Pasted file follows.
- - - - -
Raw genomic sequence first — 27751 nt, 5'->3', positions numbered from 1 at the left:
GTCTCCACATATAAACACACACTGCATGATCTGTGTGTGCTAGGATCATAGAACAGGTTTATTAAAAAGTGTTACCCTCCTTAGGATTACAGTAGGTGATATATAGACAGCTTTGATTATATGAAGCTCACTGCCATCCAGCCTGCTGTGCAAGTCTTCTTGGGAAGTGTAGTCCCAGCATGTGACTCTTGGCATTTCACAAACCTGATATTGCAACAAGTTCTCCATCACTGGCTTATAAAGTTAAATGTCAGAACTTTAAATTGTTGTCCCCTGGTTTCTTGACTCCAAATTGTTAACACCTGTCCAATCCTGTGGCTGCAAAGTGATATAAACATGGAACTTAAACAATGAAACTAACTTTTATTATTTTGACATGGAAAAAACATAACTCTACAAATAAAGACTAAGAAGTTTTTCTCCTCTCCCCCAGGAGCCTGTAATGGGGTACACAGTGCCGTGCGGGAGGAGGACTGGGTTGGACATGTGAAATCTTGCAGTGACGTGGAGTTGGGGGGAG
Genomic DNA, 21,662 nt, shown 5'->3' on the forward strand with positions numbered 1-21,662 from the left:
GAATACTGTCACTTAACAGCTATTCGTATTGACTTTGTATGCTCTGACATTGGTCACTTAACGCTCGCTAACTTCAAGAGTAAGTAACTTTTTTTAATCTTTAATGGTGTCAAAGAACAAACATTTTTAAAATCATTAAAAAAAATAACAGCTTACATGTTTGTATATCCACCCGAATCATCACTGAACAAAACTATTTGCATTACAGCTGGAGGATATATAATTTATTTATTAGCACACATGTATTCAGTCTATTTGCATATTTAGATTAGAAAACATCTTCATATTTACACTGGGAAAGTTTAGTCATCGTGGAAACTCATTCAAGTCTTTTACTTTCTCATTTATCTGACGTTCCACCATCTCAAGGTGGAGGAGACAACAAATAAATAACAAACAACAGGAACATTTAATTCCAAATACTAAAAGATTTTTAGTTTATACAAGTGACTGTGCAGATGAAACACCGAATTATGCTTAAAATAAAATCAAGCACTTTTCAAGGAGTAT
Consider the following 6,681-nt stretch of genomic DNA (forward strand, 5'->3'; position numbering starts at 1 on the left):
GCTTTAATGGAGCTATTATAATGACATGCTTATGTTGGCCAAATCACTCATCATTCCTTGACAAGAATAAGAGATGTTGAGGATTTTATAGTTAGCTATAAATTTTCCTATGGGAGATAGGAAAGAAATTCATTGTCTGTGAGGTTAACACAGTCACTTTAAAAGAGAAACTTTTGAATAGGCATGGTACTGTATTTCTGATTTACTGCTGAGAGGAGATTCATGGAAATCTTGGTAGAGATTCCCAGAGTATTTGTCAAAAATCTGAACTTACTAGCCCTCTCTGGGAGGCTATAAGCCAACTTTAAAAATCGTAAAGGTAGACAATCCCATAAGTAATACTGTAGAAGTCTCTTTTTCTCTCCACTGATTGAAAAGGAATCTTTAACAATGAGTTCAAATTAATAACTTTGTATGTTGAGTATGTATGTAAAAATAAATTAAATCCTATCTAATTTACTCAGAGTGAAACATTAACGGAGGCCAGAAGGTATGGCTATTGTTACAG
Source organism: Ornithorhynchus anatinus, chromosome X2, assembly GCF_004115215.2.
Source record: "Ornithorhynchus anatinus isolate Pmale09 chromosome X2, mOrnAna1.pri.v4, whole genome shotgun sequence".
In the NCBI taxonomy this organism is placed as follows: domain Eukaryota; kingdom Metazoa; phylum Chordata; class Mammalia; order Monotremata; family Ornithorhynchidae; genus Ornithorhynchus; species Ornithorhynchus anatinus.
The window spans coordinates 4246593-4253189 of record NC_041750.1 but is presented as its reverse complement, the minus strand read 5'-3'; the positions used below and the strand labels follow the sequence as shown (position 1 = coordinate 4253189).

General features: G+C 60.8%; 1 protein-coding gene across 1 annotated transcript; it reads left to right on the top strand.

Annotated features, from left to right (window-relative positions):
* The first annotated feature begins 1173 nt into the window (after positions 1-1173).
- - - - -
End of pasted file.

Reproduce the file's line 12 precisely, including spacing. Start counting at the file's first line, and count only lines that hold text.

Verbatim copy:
Annotated features, from left to right (window-relative positions):